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Autumn Sky

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About Autumn Sky

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  • Joined Alamy
    12 Dec 2016

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  1. This is good topic. I won't talk about obvious flagrant thefts, but some borderline issues which is what John probably had in mind. Here's personal example, just now: I am going over some travel images from last winter & found nice photo of some cathedral in Panama City. Except for vague recollection where it was taken (not Casco Viejo) I remembered nothing about it. So I did search on Alamy for "Panama City Cathedral" and right away several images of "my" cathedral came up. Here's one (not my photo obviously, putting it here as example of search result): It was identified as "Minor Basilica of Don Bosco". Further google search revealed some other details, that were sufficient to come up Description and Keywords. For keywording I also used AI suggestions from micros. After coma separated list was compiled, I peeked into keywords on this photo & found 1 or 2 that were also relevant but not in the list, so I included these as well. So my question is: Is the above workflow acceptable, or was there at least some minor intellectual "theft" involved?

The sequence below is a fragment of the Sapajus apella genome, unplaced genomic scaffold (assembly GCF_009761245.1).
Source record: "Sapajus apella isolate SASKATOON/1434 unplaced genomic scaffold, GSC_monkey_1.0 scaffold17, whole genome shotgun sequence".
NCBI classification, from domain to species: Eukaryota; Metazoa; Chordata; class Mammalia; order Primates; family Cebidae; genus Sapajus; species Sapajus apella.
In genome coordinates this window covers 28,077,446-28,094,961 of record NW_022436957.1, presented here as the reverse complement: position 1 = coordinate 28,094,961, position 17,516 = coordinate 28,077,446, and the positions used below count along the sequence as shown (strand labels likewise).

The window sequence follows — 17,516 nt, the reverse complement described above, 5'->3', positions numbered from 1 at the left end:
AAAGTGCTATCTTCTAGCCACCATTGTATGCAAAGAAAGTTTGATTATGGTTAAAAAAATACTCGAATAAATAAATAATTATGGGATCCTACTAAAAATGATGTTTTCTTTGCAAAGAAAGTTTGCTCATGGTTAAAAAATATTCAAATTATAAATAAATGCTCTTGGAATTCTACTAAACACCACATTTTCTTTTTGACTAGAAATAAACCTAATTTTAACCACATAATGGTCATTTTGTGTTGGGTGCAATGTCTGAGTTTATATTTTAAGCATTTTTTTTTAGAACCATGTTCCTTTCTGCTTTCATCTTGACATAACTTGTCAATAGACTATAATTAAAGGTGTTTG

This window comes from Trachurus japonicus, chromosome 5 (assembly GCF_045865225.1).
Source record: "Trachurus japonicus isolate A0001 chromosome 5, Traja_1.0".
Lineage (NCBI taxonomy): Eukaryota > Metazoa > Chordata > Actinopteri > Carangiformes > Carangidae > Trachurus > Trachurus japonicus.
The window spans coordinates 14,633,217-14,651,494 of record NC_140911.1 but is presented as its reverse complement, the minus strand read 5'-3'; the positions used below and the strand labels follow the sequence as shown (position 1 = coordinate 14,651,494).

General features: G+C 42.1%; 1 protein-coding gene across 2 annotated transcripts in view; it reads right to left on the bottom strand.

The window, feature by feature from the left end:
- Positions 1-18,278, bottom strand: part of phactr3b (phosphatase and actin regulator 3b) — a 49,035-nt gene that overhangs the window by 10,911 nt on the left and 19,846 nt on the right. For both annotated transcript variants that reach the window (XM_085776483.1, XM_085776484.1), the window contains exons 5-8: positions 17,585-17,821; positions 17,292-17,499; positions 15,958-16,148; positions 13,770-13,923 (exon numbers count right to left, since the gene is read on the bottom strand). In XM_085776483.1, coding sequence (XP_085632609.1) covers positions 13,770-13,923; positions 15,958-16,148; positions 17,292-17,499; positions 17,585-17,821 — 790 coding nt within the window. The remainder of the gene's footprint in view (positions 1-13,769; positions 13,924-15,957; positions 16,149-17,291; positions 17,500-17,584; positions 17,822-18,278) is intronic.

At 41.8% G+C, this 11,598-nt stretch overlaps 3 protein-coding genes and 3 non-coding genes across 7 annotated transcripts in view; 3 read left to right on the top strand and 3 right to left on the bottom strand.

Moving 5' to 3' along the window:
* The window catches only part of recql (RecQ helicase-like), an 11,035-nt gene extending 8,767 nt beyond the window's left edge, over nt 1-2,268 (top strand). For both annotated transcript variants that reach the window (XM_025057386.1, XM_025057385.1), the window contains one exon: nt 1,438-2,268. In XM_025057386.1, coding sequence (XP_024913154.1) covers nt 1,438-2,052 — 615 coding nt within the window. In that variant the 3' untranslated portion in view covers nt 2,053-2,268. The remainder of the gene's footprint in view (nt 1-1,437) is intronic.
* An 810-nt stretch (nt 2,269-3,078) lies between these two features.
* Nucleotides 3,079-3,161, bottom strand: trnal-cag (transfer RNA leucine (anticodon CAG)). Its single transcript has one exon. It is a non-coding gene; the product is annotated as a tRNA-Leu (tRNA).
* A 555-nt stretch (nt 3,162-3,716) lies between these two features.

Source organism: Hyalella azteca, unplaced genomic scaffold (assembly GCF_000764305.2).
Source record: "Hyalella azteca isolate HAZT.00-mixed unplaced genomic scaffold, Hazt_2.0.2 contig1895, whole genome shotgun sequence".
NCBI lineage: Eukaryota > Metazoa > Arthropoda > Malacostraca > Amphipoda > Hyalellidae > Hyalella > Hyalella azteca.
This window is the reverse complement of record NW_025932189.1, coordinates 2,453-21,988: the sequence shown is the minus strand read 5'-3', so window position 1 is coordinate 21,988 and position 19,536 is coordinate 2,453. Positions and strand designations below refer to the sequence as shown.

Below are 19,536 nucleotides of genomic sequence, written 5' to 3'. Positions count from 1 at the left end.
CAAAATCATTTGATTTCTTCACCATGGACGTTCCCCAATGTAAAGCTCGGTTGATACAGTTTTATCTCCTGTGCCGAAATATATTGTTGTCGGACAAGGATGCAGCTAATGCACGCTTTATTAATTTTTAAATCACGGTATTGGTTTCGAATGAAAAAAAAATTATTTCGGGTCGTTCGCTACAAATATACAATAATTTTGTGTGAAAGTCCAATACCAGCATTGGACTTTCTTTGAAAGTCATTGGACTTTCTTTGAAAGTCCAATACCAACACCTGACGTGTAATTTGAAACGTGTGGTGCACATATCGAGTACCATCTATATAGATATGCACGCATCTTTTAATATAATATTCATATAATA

2. Thank you -- I see it that way too. This was quite a hike, you sweat for 3 hrs & gain almost vertical kilometer to get to a pass. But once on the pass you start descending & this opens up. Took Canon SLR out of backpack and spent an hour soaking it all up, experimenting, trying to catch details etc. Anyone interested I have detail write-up on personal site (work in progress) https://autumnsky.zenfolio.com/rockie/banff-louise/cory---edith-pass-loop (Most pics are with little Sony Rx and quite bad from photography perspective, but they were quick HDR snapshots to capture trail, not make commercial material).